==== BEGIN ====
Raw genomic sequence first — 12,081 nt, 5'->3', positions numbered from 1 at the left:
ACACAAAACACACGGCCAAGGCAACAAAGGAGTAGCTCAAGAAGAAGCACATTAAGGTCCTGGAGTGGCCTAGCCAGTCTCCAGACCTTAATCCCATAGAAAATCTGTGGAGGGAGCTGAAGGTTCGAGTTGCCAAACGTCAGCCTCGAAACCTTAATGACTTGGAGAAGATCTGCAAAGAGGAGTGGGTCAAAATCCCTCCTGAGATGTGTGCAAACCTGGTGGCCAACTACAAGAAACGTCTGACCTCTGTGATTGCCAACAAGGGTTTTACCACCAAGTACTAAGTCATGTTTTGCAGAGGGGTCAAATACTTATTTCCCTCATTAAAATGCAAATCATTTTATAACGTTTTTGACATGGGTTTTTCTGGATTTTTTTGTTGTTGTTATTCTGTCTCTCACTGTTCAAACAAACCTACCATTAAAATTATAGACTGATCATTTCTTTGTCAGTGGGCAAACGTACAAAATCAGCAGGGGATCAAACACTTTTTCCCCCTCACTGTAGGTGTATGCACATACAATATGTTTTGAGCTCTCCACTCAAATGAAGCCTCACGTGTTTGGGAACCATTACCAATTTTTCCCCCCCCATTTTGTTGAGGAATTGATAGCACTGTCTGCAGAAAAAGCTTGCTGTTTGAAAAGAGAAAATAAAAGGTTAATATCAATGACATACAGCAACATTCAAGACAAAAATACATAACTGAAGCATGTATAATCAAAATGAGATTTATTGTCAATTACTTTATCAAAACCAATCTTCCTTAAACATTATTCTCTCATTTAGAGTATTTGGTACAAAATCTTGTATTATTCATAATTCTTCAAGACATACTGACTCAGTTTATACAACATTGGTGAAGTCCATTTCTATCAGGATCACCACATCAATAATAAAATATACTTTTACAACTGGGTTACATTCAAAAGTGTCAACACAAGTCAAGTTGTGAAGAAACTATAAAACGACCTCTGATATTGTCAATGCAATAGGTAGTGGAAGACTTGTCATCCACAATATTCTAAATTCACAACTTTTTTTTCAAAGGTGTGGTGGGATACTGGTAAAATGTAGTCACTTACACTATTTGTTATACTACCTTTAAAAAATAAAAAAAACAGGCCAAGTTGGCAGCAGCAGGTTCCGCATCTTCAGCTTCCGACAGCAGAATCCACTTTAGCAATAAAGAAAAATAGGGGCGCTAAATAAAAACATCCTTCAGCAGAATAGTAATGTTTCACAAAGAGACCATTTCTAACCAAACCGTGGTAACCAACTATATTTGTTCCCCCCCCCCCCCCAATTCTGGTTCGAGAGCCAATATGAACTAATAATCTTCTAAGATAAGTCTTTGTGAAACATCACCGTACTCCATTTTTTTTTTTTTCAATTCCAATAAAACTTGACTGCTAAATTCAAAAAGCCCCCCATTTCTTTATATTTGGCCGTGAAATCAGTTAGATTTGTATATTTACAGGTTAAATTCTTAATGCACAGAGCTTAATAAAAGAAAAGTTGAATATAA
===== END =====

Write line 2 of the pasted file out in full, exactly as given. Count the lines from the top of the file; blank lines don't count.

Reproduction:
ACACAAAACACACGGCCAAGGCAACAAAGGAGTAGCTCAAGAAGAAGCACATTAAGGTCCTGGAGTGGCCTAGCCAGTCTCCAGACCTTAATCCCATAGAAAATCTGTGGAGGGAGCTGAAGGTTCGAGTTGCCAAACGTCAGCCTCGAAACCTTAATGACTTGGAGAAGATCTGCAAAGAGGAGTGGGTCAAAATCCCTCCTGAGATGTGTGCAAACCTGGTGGCCAACTACAAGAAACGTCTGACCTCTGTGATTGCCAACAAGGGTTTTACCACCAAGTACTAAGTCATGTTTTGCAGAGGGGTCAAATACTTATTTCCCTCATTAAAATGCAAATCATTTTATAACGTTTTTGACATGGGTTTTTCTGGATTTTTTTGTTGTTGTTATTCTGTCTCTCACTGTTCAAACAAACCTACCATTAAAATTATAGACTGATCATTTCTTTGTCAGTGGGCAAACGTACAAAATCAGCAGGGGATCAAACACTTTTTCCCCCTCACTGTAGGTGTATGCACATACAATATGTTTTGAGCTCTCCACTCAAATGAAGCCTCACGTGTTTGGGAACCATTACCAATTTTTCCCCCCCCATTTTGTTGAGGAATTGATAGCACTGTCTGCAGAAAAAGCTTGCTGTTTGAAAAGAGAAAATAAAAGGTTAATATCAATGACATACAGCAACATTCAAGACAAAAATACATAACTGAAGCATGTATAATCAAAATGAGATTTATTGTCAATTACTTTATCAAAACCAATCTTCCTTAAACATTATTCTCTCATTTAGAGTATTTGGTACAAAATCTTGTATTATTCATAATTCTTCAAGACATACTGACTCAGTTTATACAACATTGGTGAAGTCCATTTCTATCAGGATCACCACATCAATAATAAAATATACTTTTACAACTGGGTTACATTCAAAAGTGTCAACACAAGTCAAGTTGTGAAGAAACTATAAAACGACCTCTGATATTGTCAATGCAATAGGTAGTGGAAGACTTGTCATCCACAATATTCTAAATTCACAACTTTTTTTTCAAAGGTGTGGTGGGATACTGGTAAAATGTAGTCACTTACACTATTTGTTATACTACCTTTAAAAAATAAAAAAAACAGGCCAAGTTGGCAGCAGCAGGTTCCGCATCTTCAGCTTCCGACAGCAGAATCCACTTTAGCAATAAAGAAAAATAGGGGCGCTAAATAAAAACATCCTTCAGCAGAATAGTAATGTTTCACAAAGAGACCATTTCTAACCAAACCGTGGTAACCAACTATATTTGTTCCCCCCCCCCCCCCAATTCTGGTTCGAGAGCCAATATGAACTAATAATCTTCTAAGATAAGTCTTTGTGAAACATCACCGTACTCCATTTTTTTTTTTTTCAATTCCAATAAAACTTGACTGCTAAATTCAAAAAGCCCCCCATTTCTTTATATTTGGCCGTGAAATCAGTTAGATTTGTATATTTACAGGTTAAATTCTTAATGCACAGAGCTTAATAAAAGAAAAGTTGAATATAA